After spending more time than either of us would probably like on wait time charts, we’re back on the ground at Magic Kingdom to see how touring goes on what should be a mildly-crowded weekday in September. If you’ve missed our new style of post, you can pull up any of the previous renditions:
- Walt Disney World Wait Times and News for 9/8/20
- Walt Disney World Wait Times and News for 9/9/20
- Walt Disney World Wait Times and News for 9/10/20
- Walt Disney World Wait Times and News for 9/11/20
We cover news, daily wait times, operating hour changes, and more. I’ve cleverly concealed two jokes in each post, so you’ll want to be on the lookout for those too.
Ordinarily, I would just stumble down from my penthouse atop Bay Lake Tower and waltz over to Magic Kingdom for Park open, but we’ll start today at the Transportation and Ticket Center. This is where you’ll start your day if you’re arriving in and parking your own vehicle. If you’re staying at an off-property resort that offers its own transportation, like Shades of Green or many of the Disney Springs area resorts, you’ll also be dropped off in the parking lot/drop-off area that’s currently just behind me. The public Lynx bus picks up and drops off in the same location and it’s also an option for guests using Uber/Lyft.
Typically, I suggest guests using Uber/Lyft request to be dropped off at the Contemporary Resort to take advantage of an easier walk over, but you will need to get past the security person out front. At least 90% of the time this will be no problem when the driver tells them that you’re being dropped off and not checking in to the resort, but you can occasionally run into a small interrogation from someone who is fairly certain that they own the place. Starting the day with an early breakfast reservation at The Wave or Chef Mickey’s will guarantee you admittance to the resort. After breakfast, you can follow the other walkers over to Magic Kingdom.
Chef Mickey’s opens at 7am and The Wave follows at 7:30am, so you should have plenty of time to be on your way over by 8am to 8:30am. Chef Mickey’s is currently a characterless all-you-care-to-enjoy family-style meal that costs $25/adult and $14/child, which may make it more or less attractive than when it was twice as expensive and featured the Fab 5 meeting tableside. You can pull up the menu here. It’s basically a limited assortment of food that Chef Mickey’s would normally serve brought out to you in unlimited amounts. I have been and it’s just fine, but you can spend less and come away with better food at The Wave. Chef Mickey’s probably does offer a more energetic ambiance with the vibrant colors and monorail passing by. The Wave is really more like a new-age, windowless cave without Duran Duran playing over the top of your Florida-inspired omelet. I’m very rarely doing anything, so I can come sing some songs while you eat if you think it would improve the experience.
While a lot of Disney’s current health and safety protocols actually make things easier than they were before the March closure, arriving at the Parks before they open is not one of them. Historically, you could park at Magic Kingdom before 7am without any trouble. The resort monorail would also start up at 7am and drop its first guests off at the Park before 7:15am. Now, Magic Kingdom’s toll plaza doesn’t open until slightly after 8am most days with the 9am official open. If you arrive much earlier, you’ll likely be rerouted in a circle around the parking lot until closer to 8:10am or so.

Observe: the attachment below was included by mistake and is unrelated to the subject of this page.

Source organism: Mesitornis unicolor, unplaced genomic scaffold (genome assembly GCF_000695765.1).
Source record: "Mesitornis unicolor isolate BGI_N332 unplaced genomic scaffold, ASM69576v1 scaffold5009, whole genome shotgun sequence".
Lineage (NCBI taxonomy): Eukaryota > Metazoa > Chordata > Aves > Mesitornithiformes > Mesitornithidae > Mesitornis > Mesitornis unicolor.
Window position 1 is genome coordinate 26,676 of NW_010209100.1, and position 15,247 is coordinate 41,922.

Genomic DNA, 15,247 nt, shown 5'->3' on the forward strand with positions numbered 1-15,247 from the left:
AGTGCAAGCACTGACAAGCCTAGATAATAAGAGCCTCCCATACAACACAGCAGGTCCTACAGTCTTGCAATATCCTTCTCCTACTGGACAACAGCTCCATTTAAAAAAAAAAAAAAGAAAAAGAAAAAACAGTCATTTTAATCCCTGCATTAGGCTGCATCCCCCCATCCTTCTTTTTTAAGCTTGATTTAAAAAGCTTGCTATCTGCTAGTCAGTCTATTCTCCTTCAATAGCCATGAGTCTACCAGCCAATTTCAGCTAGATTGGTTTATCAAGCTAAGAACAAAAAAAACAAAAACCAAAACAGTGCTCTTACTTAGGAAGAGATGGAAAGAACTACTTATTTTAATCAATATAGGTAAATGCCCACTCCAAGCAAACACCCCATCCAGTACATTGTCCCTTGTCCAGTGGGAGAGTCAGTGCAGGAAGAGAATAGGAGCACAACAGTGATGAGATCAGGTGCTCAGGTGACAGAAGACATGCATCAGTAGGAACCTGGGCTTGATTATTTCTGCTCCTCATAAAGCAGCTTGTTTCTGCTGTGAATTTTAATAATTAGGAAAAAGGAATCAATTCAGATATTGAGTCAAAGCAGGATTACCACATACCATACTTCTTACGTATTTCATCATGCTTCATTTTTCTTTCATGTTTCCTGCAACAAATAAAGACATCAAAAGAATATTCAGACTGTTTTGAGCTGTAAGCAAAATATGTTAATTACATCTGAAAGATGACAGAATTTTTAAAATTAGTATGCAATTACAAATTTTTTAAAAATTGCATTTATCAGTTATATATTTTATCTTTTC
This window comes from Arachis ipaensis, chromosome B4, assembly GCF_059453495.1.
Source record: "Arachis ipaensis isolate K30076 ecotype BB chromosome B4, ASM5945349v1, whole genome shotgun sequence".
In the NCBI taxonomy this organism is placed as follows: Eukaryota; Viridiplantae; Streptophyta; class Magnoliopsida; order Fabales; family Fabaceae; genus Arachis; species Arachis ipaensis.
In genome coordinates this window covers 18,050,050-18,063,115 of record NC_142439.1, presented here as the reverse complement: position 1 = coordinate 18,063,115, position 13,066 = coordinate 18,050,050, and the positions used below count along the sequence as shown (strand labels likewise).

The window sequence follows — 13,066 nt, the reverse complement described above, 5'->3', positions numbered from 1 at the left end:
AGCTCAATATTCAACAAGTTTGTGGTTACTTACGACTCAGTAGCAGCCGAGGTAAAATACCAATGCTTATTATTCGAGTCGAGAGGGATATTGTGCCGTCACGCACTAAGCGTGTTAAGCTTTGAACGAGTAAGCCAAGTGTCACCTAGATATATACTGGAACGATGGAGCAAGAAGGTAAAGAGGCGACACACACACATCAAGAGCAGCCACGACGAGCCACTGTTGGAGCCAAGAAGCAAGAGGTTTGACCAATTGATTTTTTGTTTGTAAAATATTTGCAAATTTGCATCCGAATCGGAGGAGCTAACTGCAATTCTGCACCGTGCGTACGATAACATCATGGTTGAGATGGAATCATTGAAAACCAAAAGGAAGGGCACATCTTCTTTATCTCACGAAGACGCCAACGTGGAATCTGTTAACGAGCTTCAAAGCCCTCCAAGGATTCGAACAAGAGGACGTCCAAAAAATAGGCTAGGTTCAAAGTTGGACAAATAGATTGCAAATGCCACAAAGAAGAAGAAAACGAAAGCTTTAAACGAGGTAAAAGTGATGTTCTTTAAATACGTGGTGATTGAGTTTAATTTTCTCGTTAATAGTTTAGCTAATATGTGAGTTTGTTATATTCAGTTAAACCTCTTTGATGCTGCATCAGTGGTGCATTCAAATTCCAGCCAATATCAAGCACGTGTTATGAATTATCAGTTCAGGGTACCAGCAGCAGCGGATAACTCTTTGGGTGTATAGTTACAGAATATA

According to the signage, the monorail won’t start dropping guests off at Magic Kingdom until 8:30am. With physical-distancing protocols in place, Disney doesn’t want people congregating en masse in any one location.
So this is out. That may not be a bad thing as you enjoy the air-conditioning of your vehicle and the sights and sounds of Bay Lake and World Drive. Of course, if you’re not expecting it, you may be far less amused by your surroundings.
So if you’re driving yourself, I’d currently plan on arriving at the toll plaza at about 8:10am. If you’re boarding the monorail, confirm that it will stop at Magic Kingdom if it’s before 8:25am. From the Contemporary, a monorail departing after 8:15am should stop at the most popular theme park in the world. From the Polynesian, the 8:20am monorail should make its Magic Kingdom stop. From the Grand Floridian, the 8:25am monorail is the one you’ll want to be on. Otherwise, you run the risk of running the loop again. You can always get off at the Contemporary and walk, which is the best way to arrive at Magic Kingdom’s main entrance first, but it will take some time from the other monorail resorts to undertake that.
On the left ahead is the temperature check inside of the tents.
The familiar A-frame warning signs guide us.
We’ll be held in front of the temperature check until the first buses arrive at Magic Kingdom, the first cars park, and the walk over from the Contemporary begins. I would give a big shoutout to the temperature check folks, who have never failed to zap me with their little temperature gun with a comforting smile. I’m sure it’s not easy being on your feet most of the day dealing with the general public. It also gives me an opportunity to feel tall as I squat down so they can hit my brain full of high-res thoughts.